We finally find out what happened to Thorfinn after his attempted assault on Prince Canute.
Read Our Vinland Saga Season 1 Review.
I really like this show a lot, and I’m glad that I finally had time to finish season one so that I could make this review.
Is Vinland Saga Historically Accurate?
For a while now, I’ve been studying this specific period in English history.
Mainly because my (foreign) ancestors first appear during the 1066 Norman Conquest of England when I did my genealogy a few years back. Since then, for whatever reason, I’ve been really drawn to Celtic mythology and history.
Askeladd even said as much last season and despite many people not believing it, antiquarian sources do cite Wales and the Welsh people as being first when it comes to Celtic culture. The Angles and Saxons invaded with their (arguably) weak King Alfred who was a religious fanatic, and kind of homogenized England despite the Danish influence over the area.
History – true historical accounts from centuries ago that are largely ignored today by academia – do tell anecdotes similar to TV shows like The Last Kingdom, where people were conveniently “written out” to make others look stronger than they really were.
I don’t mean to ramble too much on about this, but Welsh culture was first in Albion (Britannia/Britain/England) and on most old maps Scotland is where Ireland now is and vice-versa. According to the old histories, the Celtic culture spread from Wales, to Scotland, then Ireland, and then homogenized with Danish culture to create the Norse mythology so popular today.
It’s funny, I even remember watching this interview with a “Norse Expert” who was bashing the God of War developers for including “Celtic Mythology” in a “Norse game” meanwhile – if he looked beyond the mass-produced garbage taught to these repugnant Ph.D. candidates today, he’d realize Norse Mythology and Celtic Mythology and culture are one in the same.
That is why the Norse have “Odin” and the Celts had “Woden” – same deity, just a slight difference in the name.
Slavery in Vinland Saga
Can I just take a moment to really applaud the way slavery is depicted in Vinland Saga?
I’m so glad that it’s fairly accurate for a change, and doesn’t have all of these racial connotations or other nonsense attached to it.
So, I don’t know if many people still don’t know this yet or not (as it’s gained traction over the past few years) but the people who first came to this country (America) from Europe were slaves and criminals with 4- or 7-year indenture contracts.
These are often referred to as “apprenticeships” or “employment” today.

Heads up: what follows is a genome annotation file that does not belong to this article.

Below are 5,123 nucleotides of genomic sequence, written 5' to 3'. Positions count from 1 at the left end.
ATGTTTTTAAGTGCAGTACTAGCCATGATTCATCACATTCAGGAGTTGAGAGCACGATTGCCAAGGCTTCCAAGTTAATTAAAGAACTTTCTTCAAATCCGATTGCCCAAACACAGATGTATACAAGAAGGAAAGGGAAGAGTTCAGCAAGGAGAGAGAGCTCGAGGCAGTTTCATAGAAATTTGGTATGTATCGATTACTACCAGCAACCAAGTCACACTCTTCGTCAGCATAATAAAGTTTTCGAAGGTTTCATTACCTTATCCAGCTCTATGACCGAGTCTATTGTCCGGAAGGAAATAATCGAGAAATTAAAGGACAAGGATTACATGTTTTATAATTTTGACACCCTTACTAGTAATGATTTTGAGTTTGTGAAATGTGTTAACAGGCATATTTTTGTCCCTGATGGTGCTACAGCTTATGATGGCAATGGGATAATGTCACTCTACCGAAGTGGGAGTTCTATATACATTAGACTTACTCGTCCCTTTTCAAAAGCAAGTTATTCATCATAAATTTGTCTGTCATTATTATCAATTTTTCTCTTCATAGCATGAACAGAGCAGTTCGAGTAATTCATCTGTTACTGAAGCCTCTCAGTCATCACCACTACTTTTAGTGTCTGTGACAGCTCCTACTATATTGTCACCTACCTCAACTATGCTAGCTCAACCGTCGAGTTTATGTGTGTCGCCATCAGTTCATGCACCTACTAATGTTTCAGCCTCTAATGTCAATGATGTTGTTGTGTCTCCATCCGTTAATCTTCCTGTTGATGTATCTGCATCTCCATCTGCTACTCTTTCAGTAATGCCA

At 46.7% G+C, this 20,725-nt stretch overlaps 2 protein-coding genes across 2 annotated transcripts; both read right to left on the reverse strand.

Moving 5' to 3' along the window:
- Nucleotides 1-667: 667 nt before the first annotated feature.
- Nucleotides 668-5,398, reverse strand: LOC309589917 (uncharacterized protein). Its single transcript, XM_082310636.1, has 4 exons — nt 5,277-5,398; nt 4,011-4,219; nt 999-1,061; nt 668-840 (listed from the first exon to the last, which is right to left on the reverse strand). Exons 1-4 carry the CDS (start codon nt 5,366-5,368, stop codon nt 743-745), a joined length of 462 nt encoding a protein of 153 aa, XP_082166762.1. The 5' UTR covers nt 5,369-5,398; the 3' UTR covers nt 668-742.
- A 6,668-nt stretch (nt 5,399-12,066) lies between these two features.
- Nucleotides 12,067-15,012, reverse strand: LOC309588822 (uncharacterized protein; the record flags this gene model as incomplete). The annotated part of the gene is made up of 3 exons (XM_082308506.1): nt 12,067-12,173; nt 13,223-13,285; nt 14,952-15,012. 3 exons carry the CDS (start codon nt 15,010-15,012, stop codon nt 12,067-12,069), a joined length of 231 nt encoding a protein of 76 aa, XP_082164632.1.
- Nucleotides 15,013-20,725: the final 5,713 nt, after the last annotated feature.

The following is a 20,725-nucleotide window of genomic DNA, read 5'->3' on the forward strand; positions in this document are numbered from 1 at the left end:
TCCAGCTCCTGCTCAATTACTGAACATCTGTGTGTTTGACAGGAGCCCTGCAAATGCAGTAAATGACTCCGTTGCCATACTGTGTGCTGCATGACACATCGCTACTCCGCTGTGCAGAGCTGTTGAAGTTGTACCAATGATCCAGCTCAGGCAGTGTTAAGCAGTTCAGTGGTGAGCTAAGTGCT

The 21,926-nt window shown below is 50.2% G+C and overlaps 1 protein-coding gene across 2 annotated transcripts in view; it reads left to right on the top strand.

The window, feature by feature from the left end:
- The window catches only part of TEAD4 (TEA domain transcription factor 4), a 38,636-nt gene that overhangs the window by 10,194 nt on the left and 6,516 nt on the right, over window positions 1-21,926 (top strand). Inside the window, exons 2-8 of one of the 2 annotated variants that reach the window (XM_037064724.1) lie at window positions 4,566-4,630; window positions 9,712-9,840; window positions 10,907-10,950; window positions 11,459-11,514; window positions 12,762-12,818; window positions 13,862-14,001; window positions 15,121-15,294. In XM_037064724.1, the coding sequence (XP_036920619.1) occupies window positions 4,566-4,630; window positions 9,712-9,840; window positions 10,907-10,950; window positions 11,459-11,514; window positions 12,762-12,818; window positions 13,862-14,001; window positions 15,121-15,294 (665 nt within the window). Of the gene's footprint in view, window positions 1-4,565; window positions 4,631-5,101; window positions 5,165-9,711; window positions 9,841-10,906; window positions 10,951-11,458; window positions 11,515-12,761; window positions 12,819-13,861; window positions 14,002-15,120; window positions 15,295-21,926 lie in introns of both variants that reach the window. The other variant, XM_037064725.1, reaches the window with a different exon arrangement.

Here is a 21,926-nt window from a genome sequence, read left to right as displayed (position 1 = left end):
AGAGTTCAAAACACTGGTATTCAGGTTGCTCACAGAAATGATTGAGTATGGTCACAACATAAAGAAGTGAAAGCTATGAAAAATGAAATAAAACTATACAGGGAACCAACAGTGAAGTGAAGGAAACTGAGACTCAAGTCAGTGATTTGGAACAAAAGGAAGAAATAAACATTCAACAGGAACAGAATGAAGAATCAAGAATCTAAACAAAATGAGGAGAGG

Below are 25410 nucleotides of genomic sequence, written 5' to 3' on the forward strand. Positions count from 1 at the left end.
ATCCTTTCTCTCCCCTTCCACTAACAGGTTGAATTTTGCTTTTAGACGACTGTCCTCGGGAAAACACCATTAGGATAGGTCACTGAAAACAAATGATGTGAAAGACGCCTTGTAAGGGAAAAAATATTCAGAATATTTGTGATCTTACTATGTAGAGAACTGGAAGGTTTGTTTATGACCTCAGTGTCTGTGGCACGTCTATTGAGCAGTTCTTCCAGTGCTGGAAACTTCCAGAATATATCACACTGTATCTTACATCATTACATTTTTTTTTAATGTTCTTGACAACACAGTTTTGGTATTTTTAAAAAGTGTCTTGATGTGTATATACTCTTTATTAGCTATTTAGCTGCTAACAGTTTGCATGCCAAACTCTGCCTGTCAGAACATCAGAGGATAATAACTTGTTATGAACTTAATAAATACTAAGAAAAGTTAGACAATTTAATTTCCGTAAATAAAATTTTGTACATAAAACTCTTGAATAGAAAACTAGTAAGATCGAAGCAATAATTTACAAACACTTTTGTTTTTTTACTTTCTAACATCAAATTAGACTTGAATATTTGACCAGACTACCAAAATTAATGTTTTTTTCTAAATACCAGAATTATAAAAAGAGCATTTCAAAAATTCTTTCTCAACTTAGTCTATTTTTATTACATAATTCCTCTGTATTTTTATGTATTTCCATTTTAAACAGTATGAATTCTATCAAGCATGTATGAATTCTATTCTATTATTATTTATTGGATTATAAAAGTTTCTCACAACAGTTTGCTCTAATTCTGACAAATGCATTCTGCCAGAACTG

Even the word “Slavery” comes from the term “Slav” “…because of the many Slavs sold into slavery by conquering peoples.” I believe York was mentioned as a major slave port in England, and many slaves were historically transported to places in the American South like South Carolina, and Georgia. Where wealthy negro (now called “African American”) land and plantation owners purchased high populations of German slaves along with others who fell into servitude.
You can even peruse through old newspapers and when viewing the runaway slave ads read descriptions that featured every color and “race” from both Europe, America, and other places abroad.
Einar Arrives At Ketil’s Farm
The process Einar went through after being captured as a prisoner of war and sold into slavery was not unlike those early (legal) immigrants who came to America through Ellis Island. Prospects were inspected from head to toe for any diseases, lice, and given food if they appeared emaciated.
I understand what some people might say while reading this – “he was enslaved and forced to work against his will” – well, yes – but nobody wants to buy an emaciated, half-dead slave. So, Einar was beaten for trying to escape, and eventually found somebody who wanted to buy him for work.
There, Einar was taken to a wheat plantation and tasked with helping Thorfinn clear the land to continue expanding the farm.
Einar saw Leif looking for a short, blond-haired man named Thorfinn and clearly forgets that he just met the “Thorfinn” the man at the slave market was looking for after arriving to the farm. Since it seems like Einar is still struggling to reconcile what has become of his life, I hope he and Thorfinn can one day escape Ketil’s farm and have a talk about Leif – since although Ketil seems like a standup guy and the son Olmar doesn’t seem that bad, something is lurking below the surface of the plantation that will soon come to light.
I really loved how everything came full circle when Thorfinn realized he saw Einar’s village being burned the first time just after his father’s death.
If you all remember, Thorfinn was living in the forest trying to hunt and when he went to grab food scraps from camp stumbled upon the raid Askeladd committed on an innocent village after striking a deal with somebody else to “liberate them from the King’s tyranny” or something to that effect.
Either way, should be interesting to see if Thorfinn ever lets Einar know the true reason why his village was burned, which resulted in his father’s death. I’m going to go onto the next four episodes to catch up and get current with the series.
But, tell me your thoughts.
Do you think Thorfinn will tell Einar the truth?
Why is Thorfinn now so quiet? Has he lost his purpose in life?
And…Do you think Olmar is a bad son?
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